Several AVs Continue to Flag uTorrent Client as Unwanted Software

Written by Bill Toulas
Last updated July 14, 2021

It seems that several anti-virus products insist on flagging the uTorrent (μTorrent) torrent client as unwanted or even dangerous software, categorizing it as riskware and malware. This inevitably creates confusion for the users attempting to install the particular desktop torrent clients, getting the message that they have downloaded a laced version from a phishing site. The practice has been criticized, but a significant number of anti-virus engines continue to approach these installers in the same way, disregarding any voices of objection.

The TorrentFreak team has run some tests on VirusTotal and figured that 19 security companies and their products are flagging the uTorrent installer as unwanted software, actively blocking the execution of the executable. That would include Avast, McAfee, Microsoft, Comodo, and more.

Source: TorrentFreak

To get a better idea of the situation, we have decided to test some more clients and see if this is focusing on uTorrent for a reason or if these AV vendors treat every torrent client the same. When testing qBittorrent, we only got 1 engine flagging it as malware. Deluge gave us a score of zero, so no AV products see anything wrong with it. And finally, Transmission returned a zero score, again indicating that it poses no risk.

So, something is wrong with uTorrent (μTorrent), but it is unclear what it is. Some users say this is just a coordinated crackdown of the project due to the fact that the particular client is the most widely-used out there. Others believe the flagging happens because the project pushes ads to the users. Some even mention that those installers often lack a valid (and non-expired) digital signature, and this is why their installation is prevented.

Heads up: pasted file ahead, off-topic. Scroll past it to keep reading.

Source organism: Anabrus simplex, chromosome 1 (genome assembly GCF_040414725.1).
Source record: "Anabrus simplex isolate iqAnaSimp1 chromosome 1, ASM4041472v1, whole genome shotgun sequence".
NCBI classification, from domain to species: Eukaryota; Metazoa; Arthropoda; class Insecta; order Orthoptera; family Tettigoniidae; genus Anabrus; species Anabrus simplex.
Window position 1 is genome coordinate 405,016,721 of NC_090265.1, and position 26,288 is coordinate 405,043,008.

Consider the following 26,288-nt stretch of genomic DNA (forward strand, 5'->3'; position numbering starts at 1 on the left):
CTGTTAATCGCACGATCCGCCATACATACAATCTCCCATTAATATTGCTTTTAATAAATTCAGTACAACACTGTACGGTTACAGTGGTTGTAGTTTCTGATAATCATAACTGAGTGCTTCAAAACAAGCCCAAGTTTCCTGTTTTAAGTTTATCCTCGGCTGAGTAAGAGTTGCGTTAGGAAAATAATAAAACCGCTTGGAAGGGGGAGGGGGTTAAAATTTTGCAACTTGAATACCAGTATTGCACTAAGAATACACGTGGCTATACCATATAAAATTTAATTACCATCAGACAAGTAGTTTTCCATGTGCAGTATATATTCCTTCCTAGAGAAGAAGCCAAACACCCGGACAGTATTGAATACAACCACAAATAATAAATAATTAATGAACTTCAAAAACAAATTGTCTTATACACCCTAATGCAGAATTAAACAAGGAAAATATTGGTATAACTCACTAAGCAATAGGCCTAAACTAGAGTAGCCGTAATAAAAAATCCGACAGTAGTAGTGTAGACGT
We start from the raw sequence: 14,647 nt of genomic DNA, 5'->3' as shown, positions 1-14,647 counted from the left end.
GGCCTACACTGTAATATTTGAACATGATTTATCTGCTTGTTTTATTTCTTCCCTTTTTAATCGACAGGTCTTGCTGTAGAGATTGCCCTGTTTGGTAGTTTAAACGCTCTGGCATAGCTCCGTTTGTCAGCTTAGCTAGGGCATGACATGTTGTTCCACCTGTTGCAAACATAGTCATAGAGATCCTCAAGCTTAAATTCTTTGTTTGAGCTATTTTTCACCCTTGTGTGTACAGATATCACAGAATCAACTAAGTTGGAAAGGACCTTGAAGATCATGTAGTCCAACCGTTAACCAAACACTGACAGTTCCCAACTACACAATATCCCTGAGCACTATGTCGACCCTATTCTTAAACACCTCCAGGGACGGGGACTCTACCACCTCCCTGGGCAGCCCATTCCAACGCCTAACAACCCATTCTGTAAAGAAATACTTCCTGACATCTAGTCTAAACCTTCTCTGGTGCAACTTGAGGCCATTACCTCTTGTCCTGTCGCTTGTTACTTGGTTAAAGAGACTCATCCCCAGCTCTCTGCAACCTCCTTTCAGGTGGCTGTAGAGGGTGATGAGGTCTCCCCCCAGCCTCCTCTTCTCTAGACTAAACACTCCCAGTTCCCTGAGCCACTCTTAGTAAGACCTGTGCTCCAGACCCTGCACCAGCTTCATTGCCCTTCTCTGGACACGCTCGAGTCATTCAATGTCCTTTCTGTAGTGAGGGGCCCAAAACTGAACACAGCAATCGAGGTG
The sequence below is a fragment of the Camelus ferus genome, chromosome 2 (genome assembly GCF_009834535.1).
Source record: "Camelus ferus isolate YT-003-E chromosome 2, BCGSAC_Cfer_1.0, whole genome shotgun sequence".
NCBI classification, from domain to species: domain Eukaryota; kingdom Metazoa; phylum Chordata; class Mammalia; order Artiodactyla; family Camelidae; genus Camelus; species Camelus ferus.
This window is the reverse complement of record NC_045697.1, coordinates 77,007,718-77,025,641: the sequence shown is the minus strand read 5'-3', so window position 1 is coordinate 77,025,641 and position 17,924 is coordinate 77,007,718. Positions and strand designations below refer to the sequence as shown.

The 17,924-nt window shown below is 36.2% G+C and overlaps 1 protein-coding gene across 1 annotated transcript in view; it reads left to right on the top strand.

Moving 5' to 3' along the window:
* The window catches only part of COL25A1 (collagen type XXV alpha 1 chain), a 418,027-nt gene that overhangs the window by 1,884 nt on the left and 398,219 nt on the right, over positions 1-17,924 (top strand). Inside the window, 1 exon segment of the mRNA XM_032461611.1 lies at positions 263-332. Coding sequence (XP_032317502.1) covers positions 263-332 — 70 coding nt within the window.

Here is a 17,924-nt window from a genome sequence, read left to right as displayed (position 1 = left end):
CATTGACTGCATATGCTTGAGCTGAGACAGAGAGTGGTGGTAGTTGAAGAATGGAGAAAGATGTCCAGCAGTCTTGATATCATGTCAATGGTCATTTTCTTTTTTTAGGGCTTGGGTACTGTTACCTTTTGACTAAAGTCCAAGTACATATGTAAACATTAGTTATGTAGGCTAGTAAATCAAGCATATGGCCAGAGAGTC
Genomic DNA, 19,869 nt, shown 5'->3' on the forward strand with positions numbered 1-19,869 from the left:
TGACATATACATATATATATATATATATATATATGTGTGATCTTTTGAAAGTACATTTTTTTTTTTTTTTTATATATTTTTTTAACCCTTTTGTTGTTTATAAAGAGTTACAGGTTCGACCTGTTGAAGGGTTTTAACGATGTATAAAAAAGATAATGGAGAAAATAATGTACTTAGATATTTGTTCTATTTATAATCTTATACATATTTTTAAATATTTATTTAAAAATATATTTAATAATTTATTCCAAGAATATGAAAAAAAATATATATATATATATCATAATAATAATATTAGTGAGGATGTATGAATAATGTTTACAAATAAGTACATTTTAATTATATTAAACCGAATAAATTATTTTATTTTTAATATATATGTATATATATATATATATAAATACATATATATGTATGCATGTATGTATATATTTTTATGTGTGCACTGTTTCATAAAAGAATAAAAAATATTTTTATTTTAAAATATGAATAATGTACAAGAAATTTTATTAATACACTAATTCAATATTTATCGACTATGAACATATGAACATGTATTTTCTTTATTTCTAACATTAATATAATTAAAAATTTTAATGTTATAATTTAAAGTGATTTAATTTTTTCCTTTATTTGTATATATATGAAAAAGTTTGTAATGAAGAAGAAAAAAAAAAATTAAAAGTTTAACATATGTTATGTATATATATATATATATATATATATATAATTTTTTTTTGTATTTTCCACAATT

To further complicate the situation, other reports are mentioning that Windows Defender is silently disabling qBitTorrent or even blocking new installations with the excuse being “potentially unwanted behavior.” Clearly, Microsoft doesn’t trust torrent clients, even if most AV engines disagree.

It’s indeed easy to download something malicious through P2P networks if you’re not careful enough, but torrent clients aren’t intrinsically illegal or dangerous, and they’re certainly not malware. It is also true that torrent clients are frequently used as piracy enablers, but AV companies shouldn’t succumb to pressure from copyright holders if that’s the case. They should treat files for what they are, not based on their potential for abuse or even their bad reputation.

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